November 24, 2014 § Leave a comment
This year at our Greensboro concert, we gave audience members the chance to write down questions they had for the choreographers. We got some amazing questions from audience members of all ages and our choreographers rose to the challenge and gave some great and thought provoking answers! Ever wonder what goes into choreographing a song, how choreographers choose music, or even their workout routine? Now’s your chance!
I understand that choreography goes beyond dance…but what part does dance play in choreography?
Diego Carrasco Schoch (DCS): As a choreographer it’s important to understand that I have a specific way of moving/dancing and therefore my choreography is going to reflect those habits, tendencies, biases, preferences, etc. In order to expand my vocabulary and get away from those tendencies, I will often incorporate movement generated by the cast through improvisational structures, asking the dancers to talk about the movement material I have created, and allowing them to make adjustments and changes based on the intent of the phrase and the piece overall.
I think also that the question is asking about the definition of choreography in that choreography is not just movement/dance but an arrangement of images in time and space. The placement of the individual musicians in an orchestra and the entrance of the conductor could be considered choreography or the way drivers negotiate a four-way intersection could be choreography. Dance/movement affects how these images are perceived and interpreted.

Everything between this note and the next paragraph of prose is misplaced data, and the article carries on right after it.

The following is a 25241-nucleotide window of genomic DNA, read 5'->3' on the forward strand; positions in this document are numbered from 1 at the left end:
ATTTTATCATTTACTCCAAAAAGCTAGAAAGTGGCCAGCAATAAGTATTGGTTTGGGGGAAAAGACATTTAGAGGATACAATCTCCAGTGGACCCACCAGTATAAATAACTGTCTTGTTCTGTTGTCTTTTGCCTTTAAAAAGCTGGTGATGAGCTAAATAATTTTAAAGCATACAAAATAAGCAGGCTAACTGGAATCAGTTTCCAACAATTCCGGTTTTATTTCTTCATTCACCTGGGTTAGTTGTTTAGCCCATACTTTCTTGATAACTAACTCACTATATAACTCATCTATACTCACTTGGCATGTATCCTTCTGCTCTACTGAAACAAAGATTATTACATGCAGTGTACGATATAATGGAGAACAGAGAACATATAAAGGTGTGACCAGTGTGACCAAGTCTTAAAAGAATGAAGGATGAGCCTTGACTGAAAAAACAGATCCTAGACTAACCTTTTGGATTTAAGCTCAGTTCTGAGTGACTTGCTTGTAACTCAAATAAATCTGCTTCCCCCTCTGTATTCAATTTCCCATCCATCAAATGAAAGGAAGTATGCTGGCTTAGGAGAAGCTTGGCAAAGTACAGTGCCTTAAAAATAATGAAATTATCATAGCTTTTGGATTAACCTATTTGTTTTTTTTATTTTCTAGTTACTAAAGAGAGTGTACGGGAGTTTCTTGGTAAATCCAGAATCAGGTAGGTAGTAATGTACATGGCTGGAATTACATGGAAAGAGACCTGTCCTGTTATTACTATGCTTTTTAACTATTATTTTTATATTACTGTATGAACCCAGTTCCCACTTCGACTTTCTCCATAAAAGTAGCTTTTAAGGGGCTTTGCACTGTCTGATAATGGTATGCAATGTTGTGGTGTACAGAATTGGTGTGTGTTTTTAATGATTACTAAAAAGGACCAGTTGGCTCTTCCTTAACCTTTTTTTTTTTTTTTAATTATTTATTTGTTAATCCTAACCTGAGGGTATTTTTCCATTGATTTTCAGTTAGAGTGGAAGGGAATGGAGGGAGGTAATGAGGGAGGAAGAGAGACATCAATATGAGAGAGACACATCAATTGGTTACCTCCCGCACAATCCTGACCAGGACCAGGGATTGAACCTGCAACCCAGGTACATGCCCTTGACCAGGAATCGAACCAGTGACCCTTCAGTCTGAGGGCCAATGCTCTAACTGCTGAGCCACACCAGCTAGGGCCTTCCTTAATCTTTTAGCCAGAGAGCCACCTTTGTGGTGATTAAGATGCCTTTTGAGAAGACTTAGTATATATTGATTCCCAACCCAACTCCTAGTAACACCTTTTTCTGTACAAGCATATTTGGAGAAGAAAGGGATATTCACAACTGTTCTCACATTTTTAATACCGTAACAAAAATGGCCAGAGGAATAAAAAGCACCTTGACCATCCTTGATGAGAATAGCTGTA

Lastly, A Place Apart was created on bodies other than my own, using some improvisational structures and exercises. Because of this the piece was very unfamiliar to my own body when I had to learn it in order to perform. I had to discover how to inhabit the movements in a way that felt natural to me, so the choreography changed simply because the steps look different on my body due to the differences inherent in it.
How difficult is it to create a performance that the general audience can understand?
DCS: First, it is very difficult because modern contemporary dance generally utilizes abstractions and imagery, often in juxtaposition, without the aid of text, explanation, or direct associations. We can think about those images as symbols or signs. As an example, some signs are very easy to read and pretty universal such as smiley faces made with a circle, two dots and a curved line inside it (emoticons work this way). However the more abstract a sign, the more each audience member is able to interpret or translate those signs/images in their own way based on their cultural background, education, and experiences. This is why a joke told in English may not work in Spanish or Arabic. The cultural touchstones and associations are not the same.
Sometimes it is not a choreographer’s intent or first priority to “be understood”, but instead wanting or allowing the audience to interpret the dance in their own way. Many people feel intimidated when confronting modern dance but they shouldn’t be. The place to begin is to examine one’s visceral reactions to the work.